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Morgan County School District donates dozens of computers to Kenya

Sep 14, 2023 11:50AM ● By Verlene Johnson

Buildings that house the Muriudu School in Nakuru, Kenya. Courtesy photo

When Candice Noss, was preparing to go on a humanitarian mission with Youthlinc, she asked Kenya’s Infantry Coordinator, David Muiru, what is needed most and he said computers.

Noss wrote this request off as a high in the sky dream that would likely never come to pass. After receiving several hundred pounds of clothing donations from the community of Morgan and receiving money for them through Big Brother, Big Sister, Noss still wasn’t sure how they were going to purchase computers for the Muriudu School in Nakuru, Kenya.

When a client of Noss’ heard about her humanitarian trip, she said, “Candace, I love what you are doing. I can’t go on a trip, but I could donate some money.” After receiving a donation of $800, Noss went to work to see how many computers she could buy with that money. After a few inquiries she decided to call the Morgan School District where her own children attend school. Once she connected with the Morgan's Director of IT, Terry Allen, she said magic happened! 

“Terry asked me how many Chromebooks I was hoping to get; I held my breath and asked for possibly eight or 10, thinking that was a HUGE ask,” recalls Noss.

He took a moment, then said, "What if I send you with 60?" In shock but thrilled with the generous donation of Chromebooks that had reached their capacity to update, Noss’ committee got to work.

Once the computers had been wiped of all students information, usernames and passwords needed to be created for each computer along with an email to link it to. While the Chromebooks are fully functional only with WIFI, the school in Kenya was not equipped with the technology. After plenty of brainstorming, team member, Sherry Greenwell, along with her husband and daughter Abby worked together with neighbors to not only get the usernames and passwords on each machine but they loaded each Chromebook with specific apps that would help the students in Kenya gain computer skills, even if the internet wasn't a possibility.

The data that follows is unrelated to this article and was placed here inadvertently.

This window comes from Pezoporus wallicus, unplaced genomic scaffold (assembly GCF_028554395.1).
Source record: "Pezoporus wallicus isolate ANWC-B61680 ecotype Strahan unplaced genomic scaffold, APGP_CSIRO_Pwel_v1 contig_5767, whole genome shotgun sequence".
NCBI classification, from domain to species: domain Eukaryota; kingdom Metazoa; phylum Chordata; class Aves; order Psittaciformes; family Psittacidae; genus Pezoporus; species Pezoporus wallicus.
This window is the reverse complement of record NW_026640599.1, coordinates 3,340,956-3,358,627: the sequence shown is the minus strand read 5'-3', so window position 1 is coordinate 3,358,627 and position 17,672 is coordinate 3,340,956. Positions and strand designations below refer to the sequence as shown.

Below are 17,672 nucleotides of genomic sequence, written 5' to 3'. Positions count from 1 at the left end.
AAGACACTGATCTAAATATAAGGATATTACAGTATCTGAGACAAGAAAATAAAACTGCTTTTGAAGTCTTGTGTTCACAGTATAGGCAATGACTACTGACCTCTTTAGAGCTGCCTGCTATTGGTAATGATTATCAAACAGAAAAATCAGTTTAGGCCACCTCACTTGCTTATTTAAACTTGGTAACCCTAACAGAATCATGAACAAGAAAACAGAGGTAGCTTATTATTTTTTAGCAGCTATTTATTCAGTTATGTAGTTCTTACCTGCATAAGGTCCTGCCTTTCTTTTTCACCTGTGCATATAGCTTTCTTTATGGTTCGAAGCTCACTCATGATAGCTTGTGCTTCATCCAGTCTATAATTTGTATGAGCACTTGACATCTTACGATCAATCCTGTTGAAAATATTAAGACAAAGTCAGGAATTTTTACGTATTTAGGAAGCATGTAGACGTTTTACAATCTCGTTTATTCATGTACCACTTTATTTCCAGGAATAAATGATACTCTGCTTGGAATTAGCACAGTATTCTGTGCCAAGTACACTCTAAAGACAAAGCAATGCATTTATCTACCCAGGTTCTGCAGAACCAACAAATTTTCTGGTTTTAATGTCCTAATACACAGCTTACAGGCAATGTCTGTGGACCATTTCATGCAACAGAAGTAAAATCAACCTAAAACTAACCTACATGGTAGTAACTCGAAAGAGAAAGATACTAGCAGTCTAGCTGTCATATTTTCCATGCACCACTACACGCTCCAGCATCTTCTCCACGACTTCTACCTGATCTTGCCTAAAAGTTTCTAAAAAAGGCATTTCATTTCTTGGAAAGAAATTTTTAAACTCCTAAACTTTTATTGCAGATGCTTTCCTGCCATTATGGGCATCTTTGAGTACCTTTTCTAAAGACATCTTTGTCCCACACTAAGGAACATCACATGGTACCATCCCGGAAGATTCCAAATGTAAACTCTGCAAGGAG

Because the of donations of Chromebooks from MCSD, the generous $800 donation could be used to buy outlet converters to allow the computer to be plugged into the British outlets once they were in Kenya.

With 49 Chromebooks ready, Noss headed to Kenya June 23 with plans to be there until July 9. 

Upon arrival, Noss said another miracle had happened. “Muiru, informed me the Wi-fi would go live the very next day!” Noss exclaimed. “Somehow they had found a way to get WiFi to the school as part of the construction projects we were already doing there and it was already done and ready to use the very first day. Once the computer lab at the Muriudu School was set up, they were be able to teach computer lessons to students from first to ninth grade.

The school lab that was created is the only computer lab of its kind in Nakuru, Kenya. “The students were ecstatic!” exclaimed Noss. “They had never typed on a keyboard before. It was crazy how difficult it was for them to bend their fingers in order to type.” Because they do use touch screen phones, she said many of them were trying to get the computers to work by touching the screens. “They were so hungry to learn and soaked in every moment they had in the new computer lab.”